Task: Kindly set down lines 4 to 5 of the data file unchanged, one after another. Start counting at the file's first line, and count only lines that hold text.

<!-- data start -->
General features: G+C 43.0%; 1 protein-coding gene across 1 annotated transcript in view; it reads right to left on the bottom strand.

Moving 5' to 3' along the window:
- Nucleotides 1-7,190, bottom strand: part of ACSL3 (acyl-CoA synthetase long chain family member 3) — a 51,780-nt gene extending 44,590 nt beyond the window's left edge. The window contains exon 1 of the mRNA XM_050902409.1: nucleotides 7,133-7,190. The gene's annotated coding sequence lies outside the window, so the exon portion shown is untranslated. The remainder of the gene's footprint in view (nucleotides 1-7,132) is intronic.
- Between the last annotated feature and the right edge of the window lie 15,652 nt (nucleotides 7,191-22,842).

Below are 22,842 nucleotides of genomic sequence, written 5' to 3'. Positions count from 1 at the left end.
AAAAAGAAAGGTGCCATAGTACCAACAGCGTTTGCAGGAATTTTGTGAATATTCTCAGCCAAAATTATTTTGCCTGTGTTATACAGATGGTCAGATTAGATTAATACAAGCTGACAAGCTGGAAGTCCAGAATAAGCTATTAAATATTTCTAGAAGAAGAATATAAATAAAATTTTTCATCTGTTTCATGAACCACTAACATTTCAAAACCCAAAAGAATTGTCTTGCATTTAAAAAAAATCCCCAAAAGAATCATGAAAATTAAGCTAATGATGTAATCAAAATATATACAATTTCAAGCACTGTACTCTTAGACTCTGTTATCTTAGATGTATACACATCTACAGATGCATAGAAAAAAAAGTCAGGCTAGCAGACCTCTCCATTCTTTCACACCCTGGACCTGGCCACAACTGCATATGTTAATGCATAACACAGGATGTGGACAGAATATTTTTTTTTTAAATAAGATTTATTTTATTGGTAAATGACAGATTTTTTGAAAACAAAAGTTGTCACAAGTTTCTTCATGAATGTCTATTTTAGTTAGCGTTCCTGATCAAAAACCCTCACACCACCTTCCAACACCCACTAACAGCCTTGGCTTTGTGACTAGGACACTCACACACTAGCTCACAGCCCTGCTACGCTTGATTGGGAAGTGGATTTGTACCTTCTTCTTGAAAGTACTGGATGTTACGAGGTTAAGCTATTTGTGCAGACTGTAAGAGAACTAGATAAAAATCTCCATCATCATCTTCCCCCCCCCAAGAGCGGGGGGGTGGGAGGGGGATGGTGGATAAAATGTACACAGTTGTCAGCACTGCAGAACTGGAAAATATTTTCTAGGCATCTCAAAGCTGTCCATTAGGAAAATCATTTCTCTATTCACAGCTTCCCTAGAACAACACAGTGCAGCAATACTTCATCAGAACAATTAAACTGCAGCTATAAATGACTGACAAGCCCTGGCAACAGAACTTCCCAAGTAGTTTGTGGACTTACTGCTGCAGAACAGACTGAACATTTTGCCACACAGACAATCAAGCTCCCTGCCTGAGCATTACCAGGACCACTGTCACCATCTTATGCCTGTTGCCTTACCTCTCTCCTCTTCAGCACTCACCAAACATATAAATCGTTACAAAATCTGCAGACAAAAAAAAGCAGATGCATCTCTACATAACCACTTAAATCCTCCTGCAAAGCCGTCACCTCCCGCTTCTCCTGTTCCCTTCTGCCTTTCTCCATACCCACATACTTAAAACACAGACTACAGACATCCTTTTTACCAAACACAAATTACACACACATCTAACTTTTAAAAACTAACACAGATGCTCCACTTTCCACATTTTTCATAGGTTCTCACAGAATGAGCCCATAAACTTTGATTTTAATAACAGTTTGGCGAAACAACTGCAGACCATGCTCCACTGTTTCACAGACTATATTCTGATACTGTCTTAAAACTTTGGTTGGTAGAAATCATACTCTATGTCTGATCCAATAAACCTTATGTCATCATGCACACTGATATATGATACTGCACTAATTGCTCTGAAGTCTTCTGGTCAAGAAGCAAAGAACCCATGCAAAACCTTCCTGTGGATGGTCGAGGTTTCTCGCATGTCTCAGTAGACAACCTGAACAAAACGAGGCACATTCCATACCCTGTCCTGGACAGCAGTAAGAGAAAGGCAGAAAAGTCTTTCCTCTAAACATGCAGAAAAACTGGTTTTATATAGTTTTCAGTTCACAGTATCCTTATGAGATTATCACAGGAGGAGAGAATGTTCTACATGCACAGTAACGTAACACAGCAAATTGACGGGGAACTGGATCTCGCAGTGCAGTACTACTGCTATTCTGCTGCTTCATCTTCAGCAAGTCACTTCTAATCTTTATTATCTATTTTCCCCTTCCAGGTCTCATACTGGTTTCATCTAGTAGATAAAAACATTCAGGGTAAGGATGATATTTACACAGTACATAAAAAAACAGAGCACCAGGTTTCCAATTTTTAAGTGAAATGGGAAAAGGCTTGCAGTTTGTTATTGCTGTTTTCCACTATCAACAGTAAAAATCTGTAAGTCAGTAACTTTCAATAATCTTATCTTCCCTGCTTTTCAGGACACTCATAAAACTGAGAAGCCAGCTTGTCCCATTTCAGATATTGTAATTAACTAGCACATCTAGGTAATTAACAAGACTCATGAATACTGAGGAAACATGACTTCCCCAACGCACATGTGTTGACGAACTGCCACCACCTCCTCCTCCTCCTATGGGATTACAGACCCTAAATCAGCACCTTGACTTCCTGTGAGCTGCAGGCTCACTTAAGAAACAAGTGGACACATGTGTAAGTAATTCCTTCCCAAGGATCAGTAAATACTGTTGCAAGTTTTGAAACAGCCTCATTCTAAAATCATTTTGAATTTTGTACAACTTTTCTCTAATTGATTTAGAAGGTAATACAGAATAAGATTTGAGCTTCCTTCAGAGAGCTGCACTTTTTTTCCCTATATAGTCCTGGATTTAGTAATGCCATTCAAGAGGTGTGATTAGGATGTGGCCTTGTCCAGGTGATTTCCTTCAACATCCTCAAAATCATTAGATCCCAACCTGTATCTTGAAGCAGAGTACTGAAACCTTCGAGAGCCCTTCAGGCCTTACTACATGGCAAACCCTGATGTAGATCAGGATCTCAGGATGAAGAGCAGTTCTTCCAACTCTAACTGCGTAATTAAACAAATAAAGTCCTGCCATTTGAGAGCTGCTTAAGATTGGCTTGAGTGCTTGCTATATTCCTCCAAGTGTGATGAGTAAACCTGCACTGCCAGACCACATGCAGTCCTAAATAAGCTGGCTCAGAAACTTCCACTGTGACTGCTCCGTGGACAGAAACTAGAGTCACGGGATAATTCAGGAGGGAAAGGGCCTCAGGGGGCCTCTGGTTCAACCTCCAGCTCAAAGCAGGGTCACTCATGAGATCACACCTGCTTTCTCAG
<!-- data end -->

- Between the last annotated feature and the right edge of the window lie 15,652 nt (nucleotides 7,191-22,842).

Below are 22,842 nucleotides of genomic sequence, written 5' to 3'. Positions count from 1 at the left end.